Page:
India-China Corps Commanders To Return To The Negotiating Table On January 12

14th round of military talks to focus on de-escalation at Hot Springs & Depsang flashpoints on LAC

BRIDGING THE DIVIDE: Indian and Chinese troops reach out to exchange New Year greetings on January 1 at the Hot Springs flashpoint

The 14th Round of India-China Corps Commander-level talks on resolution of the 20-month-old military face-off in Eastern Ladakh will take place on January 12, sources in the Indian security establishment announced on January 10.  

“The 14th Round of Senior Highest Military Commander Level (SHMCL) Talks will take place on 12 January 22 at Chushul-Moldo meeting point, on the Chinese side at 0930 AM (IST). Indian side is looking forward to constructive dialogue to resolve the balance friction areas,” it was stated.  

This will mark the resumption of India-China military talks after a gap of three months. The 13th round of Corps Commander-level talks in October 2021 did not result in any headway towards resolution of the stand-off. Consequently, troops continue to remain heavily deployed for the second successive winter along both sides of the contested boundary in Eastern Ladakh.   

There’s been no progress in talks since September 2021. Although there’s been no major incident on the Line of Actual Control (LAC) in Eastern Ladakh in the last few months, the situation still remains tense and India is being cautious as the Chinese PLA has been unpredictable.  

On the table during the 14th round of talks on Wednesday will be de-escalation from the remaining flashpoints at Patrolling Point 15 or Hot Springs in the Demchok area besides Depsang.  

Indian and Chinese troops are locked in an eyeball-to-eyeball confrontation at Hot Springs in May 2020. A relatively smaller issue also exists at the Charding Nalla at Demchok. Also, Chinese troops continue to block Indian patrols at the Depsang bottleneck feature.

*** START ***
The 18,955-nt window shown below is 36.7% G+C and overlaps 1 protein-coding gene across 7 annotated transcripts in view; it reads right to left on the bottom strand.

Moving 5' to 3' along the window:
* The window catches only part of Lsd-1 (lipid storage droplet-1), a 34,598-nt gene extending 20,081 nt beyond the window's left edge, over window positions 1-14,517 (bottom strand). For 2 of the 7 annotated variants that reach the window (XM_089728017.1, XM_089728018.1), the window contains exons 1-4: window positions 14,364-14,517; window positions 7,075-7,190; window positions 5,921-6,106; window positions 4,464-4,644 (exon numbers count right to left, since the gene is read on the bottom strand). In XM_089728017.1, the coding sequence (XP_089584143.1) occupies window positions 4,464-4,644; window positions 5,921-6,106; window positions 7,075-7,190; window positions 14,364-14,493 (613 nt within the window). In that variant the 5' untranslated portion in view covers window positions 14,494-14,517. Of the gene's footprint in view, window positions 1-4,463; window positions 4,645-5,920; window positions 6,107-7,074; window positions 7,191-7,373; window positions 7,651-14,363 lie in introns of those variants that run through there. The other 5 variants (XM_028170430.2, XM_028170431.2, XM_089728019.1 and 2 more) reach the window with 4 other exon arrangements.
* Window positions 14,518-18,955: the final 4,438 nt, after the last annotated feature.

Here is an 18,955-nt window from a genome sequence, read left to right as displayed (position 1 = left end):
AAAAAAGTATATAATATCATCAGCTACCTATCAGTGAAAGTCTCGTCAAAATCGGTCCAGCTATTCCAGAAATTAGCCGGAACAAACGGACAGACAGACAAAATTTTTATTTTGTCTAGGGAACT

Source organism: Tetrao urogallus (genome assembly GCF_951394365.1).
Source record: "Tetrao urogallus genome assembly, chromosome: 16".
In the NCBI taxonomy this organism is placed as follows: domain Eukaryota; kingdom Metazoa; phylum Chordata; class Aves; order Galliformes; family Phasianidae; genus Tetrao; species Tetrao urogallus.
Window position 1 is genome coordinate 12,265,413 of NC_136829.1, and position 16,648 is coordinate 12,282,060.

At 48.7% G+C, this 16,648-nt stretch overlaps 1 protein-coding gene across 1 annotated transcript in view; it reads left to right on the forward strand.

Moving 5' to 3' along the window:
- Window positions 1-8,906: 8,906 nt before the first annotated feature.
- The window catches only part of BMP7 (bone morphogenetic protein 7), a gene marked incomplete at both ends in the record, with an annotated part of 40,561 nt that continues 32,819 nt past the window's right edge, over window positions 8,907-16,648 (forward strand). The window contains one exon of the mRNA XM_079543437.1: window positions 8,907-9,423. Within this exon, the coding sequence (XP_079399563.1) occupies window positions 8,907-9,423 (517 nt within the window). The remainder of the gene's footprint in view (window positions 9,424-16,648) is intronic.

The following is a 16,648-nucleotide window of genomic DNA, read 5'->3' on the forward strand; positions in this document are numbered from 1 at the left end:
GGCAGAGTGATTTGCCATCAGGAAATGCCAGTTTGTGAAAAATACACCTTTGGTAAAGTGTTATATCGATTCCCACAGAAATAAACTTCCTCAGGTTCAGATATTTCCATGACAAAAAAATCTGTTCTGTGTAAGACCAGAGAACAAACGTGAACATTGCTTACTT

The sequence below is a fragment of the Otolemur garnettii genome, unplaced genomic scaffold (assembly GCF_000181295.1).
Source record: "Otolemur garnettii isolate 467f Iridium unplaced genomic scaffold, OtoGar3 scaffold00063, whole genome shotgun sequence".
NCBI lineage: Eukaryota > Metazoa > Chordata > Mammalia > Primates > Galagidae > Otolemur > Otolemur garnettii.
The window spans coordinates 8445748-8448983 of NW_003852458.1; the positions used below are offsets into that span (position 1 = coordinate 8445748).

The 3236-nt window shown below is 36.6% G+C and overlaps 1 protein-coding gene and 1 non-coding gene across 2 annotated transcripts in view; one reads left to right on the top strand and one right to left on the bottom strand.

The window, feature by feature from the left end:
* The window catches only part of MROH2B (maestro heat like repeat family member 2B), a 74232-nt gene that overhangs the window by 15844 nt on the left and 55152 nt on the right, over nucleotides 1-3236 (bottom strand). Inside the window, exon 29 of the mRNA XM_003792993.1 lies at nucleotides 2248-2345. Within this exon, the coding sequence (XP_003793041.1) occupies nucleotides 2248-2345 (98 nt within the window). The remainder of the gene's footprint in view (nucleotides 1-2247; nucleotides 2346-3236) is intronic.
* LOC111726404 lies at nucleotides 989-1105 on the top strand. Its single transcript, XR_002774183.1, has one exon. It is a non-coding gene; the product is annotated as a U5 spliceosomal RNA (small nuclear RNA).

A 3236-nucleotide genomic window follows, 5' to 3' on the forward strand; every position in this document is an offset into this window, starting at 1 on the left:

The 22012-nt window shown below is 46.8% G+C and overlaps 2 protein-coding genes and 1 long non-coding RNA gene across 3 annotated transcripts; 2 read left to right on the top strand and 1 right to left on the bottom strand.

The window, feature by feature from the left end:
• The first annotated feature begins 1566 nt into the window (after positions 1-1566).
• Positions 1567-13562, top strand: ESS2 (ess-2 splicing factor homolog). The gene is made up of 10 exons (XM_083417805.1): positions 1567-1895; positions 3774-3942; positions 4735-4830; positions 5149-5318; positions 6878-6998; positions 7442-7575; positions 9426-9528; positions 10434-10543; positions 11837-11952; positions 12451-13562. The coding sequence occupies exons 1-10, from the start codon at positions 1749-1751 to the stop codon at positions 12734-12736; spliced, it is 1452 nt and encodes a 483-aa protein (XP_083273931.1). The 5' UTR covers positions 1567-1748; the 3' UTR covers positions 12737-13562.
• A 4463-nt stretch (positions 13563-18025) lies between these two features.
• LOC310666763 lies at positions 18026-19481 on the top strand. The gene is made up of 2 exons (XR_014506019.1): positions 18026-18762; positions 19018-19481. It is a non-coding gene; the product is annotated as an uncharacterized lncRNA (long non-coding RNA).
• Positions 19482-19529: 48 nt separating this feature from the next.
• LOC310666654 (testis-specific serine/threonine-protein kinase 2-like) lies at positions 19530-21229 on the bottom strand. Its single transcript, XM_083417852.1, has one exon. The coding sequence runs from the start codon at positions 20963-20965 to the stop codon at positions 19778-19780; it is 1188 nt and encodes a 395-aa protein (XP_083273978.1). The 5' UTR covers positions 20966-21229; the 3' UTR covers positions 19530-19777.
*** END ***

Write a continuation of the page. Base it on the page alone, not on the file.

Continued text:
China took a hardline position at the 13th round of talks in October, because of which the deadlock continued.   

In the absence of prospects of a long-term resolution to the LAC issue, the effort is to arrive at de-escalation at Hot Springs. If this happens, it would mark the end of the confrontation arising from the Chinese occupation of the Galwan Valley in May 2020, which led to the first bloody clash between the two sides since 1975. De-militarised buffer zones have been restored at the other friction points in Galwan, Gogra and the Finger area of Pangong Tso.  

The issue in the Depsang Plains, where face-offs have been taking place since 2013, is being dealt with separately, sources explained. While there is no Chinese deployment on the Indian side of the LAC in this area although, PLA troops continue to block Indian patrols into this area.  

Since the LAC confrontation started in May 2020, there has been an increase in the number of face-offs even in the Middle Sector along the Himachal Pradesh and Uttarakhand stretch of the border. This stretch has been peaceful for decades. Besides Ladakh, China has also effected troop build-up along the Sikkim border and the Arunachal boundary and augmented military infrastructure.  


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